by Jennifer Swift
Jun 17, 2014
11:40 AMConnecticut Politics
Connecticut's Gubernatorial Race May Be Won in the Big Cities
A perfect storm formed over Connecticut politics in 2010 when Dannel Malloy became the first Democrat in more than 20 years to win a gubernatorial race.
Enthusiasm, an electorate that had cooled to the idea of Republican control of the governor’s mansion, and the support of Connecticut’s largest cities helped propel the former mayor of Stamford to victory.
The Democratic dominance enjoyed by Malloy and his party in 2010 may be hard to repeat in 2014. Turnout in the cities has always been central to the Democrats election strategy, and the political wind may no longer be at Malloy’s back.
“It’s just not the same dynamic as four years ago when there was this sort of hunger within the state’s Democrats to get a Democratic governor elected,” says Vin Moscardelli, assistant professor of political science at UConn. “And yet he barely won.”
The governor finds himself in a statistical tie with Republican Tom Foley, who the incumbent governor barely beat in 2010. Foley still faces a primary challenge from Danbury Mayor Mark Boughton and state Sen. John McKinney, R-Fairfield. Former West Hartford councilman Joseph Visconti plans to run, but still has not qualified for the primary.
“Despite the cyclical nature of turnout, Malloy’s narrow victory in 2010 was largely propelled by excitement,” says Ron Schurin, UConn associate political science professor-in-residence. Malloy was running against a party with a retiring governor and the state still had “memories” of a corrupt Republican governor, John Rowland. Malloy also had widespread union support and a strong base in Fairfield.
Political observers agree that incumbency will likely help the governor’s reelection chances, but his path to victory will look much like it did in 2010. Malloy will still need to win the cities.
“Who has won any statewide election in the recent past and not won Bridgeport?” asks Rev. Carl McCluster, pastor at Shiloh Baptist Church in Bridgeport, and a one-time Malloy supporter. “In a state where there are not a lot of votes, although we have 169 municipalities, you have to win the cities and especially cities like Bridgeport.”
Poll workers were still counting votes three days after Election Day, and Malloy’s edge in Bridgeport was largely responsible for his razor-thin victory.
But Malloy’s strength, the cities, could also seal his fate. The urban electorate votes with much less frequency than its suburban counterpart. Turnout in Connecticut for presidential races can run 20 percent higher than in governor’s races.
Democratic presidential candidates can enjoy a 40 percent increase in votes over the liberals running for governor in the state. Meanwhile, Republican turnout is far more predictable. GOP candidates running for the presidency experience about a 10 percent increase in turnout as compared to Republican candidates running for governor, according to Connecticut Secretary of State data.
And looking at Connecticut’s election map, the cities and the adjacent suburbs are blue Democrat islands surrounded largely by red Republican suburbs. In 2010, those blue islands were Malloy’s firewall.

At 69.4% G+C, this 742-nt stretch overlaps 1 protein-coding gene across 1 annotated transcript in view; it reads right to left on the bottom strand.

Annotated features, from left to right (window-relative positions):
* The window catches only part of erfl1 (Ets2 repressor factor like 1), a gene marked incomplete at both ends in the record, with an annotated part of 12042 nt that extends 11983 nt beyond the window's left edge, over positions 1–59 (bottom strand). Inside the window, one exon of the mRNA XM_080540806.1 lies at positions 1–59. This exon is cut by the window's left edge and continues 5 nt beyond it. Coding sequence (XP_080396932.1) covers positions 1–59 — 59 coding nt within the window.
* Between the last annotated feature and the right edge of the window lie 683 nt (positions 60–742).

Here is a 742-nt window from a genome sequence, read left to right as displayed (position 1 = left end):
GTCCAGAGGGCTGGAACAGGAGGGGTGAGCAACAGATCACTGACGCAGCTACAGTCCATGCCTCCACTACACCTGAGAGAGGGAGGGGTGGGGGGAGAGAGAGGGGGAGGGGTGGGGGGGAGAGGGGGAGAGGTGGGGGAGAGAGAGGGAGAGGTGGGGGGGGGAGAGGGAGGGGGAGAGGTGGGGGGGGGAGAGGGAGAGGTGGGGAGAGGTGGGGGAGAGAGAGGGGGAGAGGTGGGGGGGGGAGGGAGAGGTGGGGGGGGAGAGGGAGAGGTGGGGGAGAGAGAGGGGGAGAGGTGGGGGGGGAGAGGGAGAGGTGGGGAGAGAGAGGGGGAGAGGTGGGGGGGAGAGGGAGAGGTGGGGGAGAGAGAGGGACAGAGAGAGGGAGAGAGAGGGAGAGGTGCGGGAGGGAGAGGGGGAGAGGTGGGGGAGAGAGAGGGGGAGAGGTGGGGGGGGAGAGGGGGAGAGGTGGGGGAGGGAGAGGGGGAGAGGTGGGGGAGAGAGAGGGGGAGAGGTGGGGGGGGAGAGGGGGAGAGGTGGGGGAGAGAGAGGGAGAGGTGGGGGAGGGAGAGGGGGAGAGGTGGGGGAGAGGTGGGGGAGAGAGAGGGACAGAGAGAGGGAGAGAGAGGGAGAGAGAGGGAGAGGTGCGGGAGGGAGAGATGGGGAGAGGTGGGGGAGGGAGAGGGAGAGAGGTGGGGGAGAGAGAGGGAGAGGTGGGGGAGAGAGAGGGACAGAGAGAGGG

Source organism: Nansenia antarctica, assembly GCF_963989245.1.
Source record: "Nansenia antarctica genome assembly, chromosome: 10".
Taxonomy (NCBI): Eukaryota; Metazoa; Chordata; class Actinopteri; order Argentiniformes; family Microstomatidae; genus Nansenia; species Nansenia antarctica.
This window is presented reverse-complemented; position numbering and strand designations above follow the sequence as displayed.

“Historically in Connecticut, cities have tended to be much more prone to vote Democrat, and so the Democratic party really wants to see high levels of turnout,” says Louise Simmons, professor of Community Organization and chair of the Urban Issues in Social Work at UConn. “The cities balance out higher voting levels in the suburbs, which tend to be either split or more Republican.”
Establishing a beachhead in ground that has long been fertile for liberal policies, politicians and voter turnout efforts won’t be easy for Republicans. New Haven, Hartford and Bridgeport are led by Democratic mayors.
The Foley-backed think tank Connecticut Policy Institute (CPI) has been preparing a policy paper that dials in on urban issues. Education reform, job creation and crime are topics where CPI have called for change.
The stump speeches on the campaign trail will be peppered with mentions of education reform, the achievement gap, job growth, housing and the economy—the very issues that are particularly critical to cities. Democrats and Republicans will have to answer policy questions in regard to these issues, although Malloy may have an advantage in being able to run on his track record, while other candidates will have to engage in hypotheticals.
Malloy has been playing to the cities that served him victory last time around with tours in urban centers, grants for building projects and budget initiatives such as raising the minimum wage.
Though Republicans will debate the success of these policies and others like immigrant ID cards, gun-control laws and businesses-stimulus deals, Malloy is showing he’s not ignoring urban issues. In May, Malloy announced funds for a community house in New Haven—the city that voted most for him in 2010—and then made the media rounds, speaking of other inner-city issues. It was covered like a campaign event.
Still, grassroots leaders like McCluster are willing to entertain the political overtures of Republicans. McCluster has met with Tom Foley and recently spoke at an education forum hosted by CPI. His and perhaps the support of many inner-city constituents will come with conditions.
“I’m not looking for a dog-and-pony show,” says McCluster. “I’m looking for some answers.”